I speak not of you all: I know whom I have chosen: but that the scripture may be fulfilled…
The history of Judas is but the record of a human life. He was a man like ourselves, subject therefore to temptation and struggle, and one with the freedom and responsibility which belong to us all. This will save us from fatalism, and in the face of many dark problems here is our safe starting point. Learn that —
I. MEN MAY FRUSTRATE CHRIST'S PURPOSES CONCERNING THEM. Christ gave Judas responsible work and a noble calling, and educated him for it all. But the training was worse than useless, the privileges were abused, and the sacred trust betrayed. Yet Christ would have had delight in Judas's wellbeing and success. But all was frustrated, and the bitter lament over Jerusalem had its reference to Judas. We all share this terrible power, and could we see how we have used it we should live much nearer to Him for the rest of our lives.
II. THE MERCY OR GOD WHICH WOULD SAVE US MAY RUIN US. Judas had gifts: Christ employed them. His very position brought its dangers: Christ trusted him. Not indeed without warning him (John 6:70, 71). And as the besetting sin was yielded to, and the downward course became more and more marked, where was Judas so likely to be kept from evil as in Christ's company. Accordingly he was retained at his post and was still trusted. Yet the mercy which would have saved ruined him. For, turning from the source of Goodness, he said, "Evil, be thou my good." Each of us may apply this principle.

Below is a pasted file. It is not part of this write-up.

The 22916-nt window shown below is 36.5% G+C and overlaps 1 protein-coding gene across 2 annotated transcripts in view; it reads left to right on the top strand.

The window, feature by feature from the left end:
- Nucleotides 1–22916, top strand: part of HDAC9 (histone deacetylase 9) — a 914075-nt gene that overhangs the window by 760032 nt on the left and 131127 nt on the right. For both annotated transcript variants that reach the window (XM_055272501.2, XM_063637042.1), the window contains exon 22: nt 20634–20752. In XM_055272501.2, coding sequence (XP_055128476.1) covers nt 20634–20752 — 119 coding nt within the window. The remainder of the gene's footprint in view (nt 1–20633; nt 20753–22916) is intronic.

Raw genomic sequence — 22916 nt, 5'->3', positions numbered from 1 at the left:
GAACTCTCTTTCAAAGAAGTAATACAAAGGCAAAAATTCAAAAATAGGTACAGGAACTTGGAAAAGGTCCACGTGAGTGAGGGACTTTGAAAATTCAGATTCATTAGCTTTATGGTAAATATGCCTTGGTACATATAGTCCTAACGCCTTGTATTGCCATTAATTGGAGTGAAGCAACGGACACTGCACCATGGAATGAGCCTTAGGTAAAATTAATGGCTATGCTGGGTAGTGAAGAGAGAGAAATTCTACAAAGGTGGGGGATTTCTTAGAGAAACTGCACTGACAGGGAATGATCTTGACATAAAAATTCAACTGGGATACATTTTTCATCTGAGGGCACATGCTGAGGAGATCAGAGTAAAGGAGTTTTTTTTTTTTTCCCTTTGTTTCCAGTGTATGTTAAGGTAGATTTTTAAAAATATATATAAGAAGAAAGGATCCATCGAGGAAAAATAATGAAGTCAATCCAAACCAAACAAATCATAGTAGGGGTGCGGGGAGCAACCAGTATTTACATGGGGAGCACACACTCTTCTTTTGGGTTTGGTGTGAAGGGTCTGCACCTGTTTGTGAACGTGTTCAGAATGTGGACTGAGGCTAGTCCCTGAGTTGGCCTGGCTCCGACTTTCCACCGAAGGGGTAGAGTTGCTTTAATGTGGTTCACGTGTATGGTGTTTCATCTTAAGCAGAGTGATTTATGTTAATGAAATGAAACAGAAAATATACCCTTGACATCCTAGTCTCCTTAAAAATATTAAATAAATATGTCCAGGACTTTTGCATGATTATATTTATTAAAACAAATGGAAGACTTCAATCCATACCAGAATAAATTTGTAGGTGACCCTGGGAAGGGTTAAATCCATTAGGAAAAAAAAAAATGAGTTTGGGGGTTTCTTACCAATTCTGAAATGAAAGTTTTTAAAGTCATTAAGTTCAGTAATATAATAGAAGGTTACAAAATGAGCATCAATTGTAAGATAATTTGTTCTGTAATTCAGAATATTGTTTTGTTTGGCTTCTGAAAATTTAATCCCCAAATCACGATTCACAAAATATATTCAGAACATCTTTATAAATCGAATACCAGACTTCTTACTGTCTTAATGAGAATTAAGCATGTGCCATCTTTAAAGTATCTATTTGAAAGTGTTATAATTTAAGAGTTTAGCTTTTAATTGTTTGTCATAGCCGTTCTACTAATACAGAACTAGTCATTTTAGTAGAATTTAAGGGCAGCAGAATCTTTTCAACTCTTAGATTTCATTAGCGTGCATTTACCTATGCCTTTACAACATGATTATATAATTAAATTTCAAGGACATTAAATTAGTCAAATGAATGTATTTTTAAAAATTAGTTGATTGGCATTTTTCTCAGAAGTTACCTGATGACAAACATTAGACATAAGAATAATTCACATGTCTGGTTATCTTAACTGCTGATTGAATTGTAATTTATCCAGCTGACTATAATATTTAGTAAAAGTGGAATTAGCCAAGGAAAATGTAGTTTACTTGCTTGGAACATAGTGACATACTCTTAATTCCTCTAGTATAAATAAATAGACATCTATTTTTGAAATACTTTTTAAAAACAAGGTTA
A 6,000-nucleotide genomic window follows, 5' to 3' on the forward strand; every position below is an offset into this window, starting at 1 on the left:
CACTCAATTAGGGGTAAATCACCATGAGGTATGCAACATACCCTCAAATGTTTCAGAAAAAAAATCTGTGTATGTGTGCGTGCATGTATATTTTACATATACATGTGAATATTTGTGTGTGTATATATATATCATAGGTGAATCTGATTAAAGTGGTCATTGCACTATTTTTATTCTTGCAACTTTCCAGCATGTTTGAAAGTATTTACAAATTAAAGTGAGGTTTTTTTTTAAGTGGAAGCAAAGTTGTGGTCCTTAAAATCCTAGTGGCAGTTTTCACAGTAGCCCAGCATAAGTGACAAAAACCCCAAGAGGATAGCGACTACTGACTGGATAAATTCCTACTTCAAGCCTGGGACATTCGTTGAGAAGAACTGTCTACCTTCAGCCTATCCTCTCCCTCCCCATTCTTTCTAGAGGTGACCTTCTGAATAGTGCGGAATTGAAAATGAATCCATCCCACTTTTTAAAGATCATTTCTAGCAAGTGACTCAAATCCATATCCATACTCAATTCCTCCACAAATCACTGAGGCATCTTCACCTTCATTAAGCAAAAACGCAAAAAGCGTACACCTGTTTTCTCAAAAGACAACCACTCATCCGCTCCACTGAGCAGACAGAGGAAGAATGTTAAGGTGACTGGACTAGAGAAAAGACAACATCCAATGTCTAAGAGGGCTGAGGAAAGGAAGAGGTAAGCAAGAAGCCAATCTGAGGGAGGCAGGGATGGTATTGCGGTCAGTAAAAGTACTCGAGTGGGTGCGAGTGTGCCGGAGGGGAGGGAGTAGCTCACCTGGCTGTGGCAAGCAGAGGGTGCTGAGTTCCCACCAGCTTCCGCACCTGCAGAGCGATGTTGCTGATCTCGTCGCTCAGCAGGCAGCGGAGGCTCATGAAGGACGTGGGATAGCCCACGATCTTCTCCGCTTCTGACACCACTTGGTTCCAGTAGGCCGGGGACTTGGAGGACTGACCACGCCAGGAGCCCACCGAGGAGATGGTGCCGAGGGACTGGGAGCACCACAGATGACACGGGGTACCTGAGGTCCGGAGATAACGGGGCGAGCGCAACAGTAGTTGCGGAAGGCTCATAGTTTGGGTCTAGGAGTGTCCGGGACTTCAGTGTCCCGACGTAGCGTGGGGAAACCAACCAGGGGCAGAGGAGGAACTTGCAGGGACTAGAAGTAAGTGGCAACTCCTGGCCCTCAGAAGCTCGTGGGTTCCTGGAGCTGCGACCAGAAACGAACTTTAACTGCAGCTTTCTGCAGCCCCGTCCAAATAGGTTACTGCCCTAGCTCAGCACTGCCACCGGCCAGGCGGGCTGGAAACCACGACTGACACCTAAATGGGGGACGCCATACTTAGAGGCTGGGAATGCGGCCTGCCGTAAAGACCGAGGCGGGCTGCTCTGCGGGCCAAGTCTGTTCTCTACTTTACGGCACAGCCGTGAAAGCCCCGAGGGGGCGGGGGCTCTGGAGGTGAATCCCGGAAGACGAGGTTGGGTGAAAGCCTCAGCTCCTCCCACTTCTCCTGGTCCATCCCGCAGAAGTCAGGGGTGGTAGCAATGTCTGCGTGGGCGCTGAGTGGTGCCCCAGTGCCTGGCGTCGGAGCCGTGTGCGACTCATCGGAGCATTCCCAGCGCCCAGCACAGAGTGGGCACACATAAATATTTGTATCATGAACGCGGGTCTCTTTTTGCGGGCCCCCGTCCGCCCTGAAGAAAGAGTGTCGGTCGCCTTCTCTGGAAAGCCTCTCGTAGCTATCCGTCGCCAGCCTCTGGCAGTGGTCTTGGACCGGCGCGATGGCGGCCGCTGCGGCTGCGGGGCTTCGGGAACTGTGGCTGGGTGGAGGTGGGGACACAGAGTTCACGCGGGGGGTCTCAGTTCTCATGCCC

III. MAN'S SIN IS OVERRULED TO DISPLAY THE DIVINE GOODNESS. Thomas doubted: We obtain an additional proof of Christ's resurrection. Judas betrayed: Jesus died. It did not require a Judas to save the world, or the hatred of the Sanhedrim to fulfil God's promises. Yet the sin of the world runs up into typical acts, and in a profoundly representative sense the sin of Judas was ours. This sin was overruled for God's glory and man's good. And through it all Judas was free, as is every sinner, as proved from common consent, conscience, and such words as "can," "ought," etc. Christ too is free and maketh the wrath of man to praise Him.
IV. THE BEARING OF ALL THIS ON THE PRESENCE OF JUDAS IN THE CHURCH. Men may know not that they are there: but Christ knows them. Each service in the upper room repeated. John is there, and it may be Judas, so is Christ. If so the love that spares is the love that would save. How must Christ have looked on Judas, yet he went out madly from that saving Presence. "And I saw there was a way to hell from the gate of heaven." Two apostles sinned grossly. Judas went out from the presence of Christ to meet the night; Peter, broken-hearted, to meet the dawn. Which will you follow?
(G. T. Keeble.)
Parallel VersesKJV: I speak not of you all: I know whom I have chosen: but that the scripture may be fulfilled, He that eateth bread with me hath lifted up his heel against me.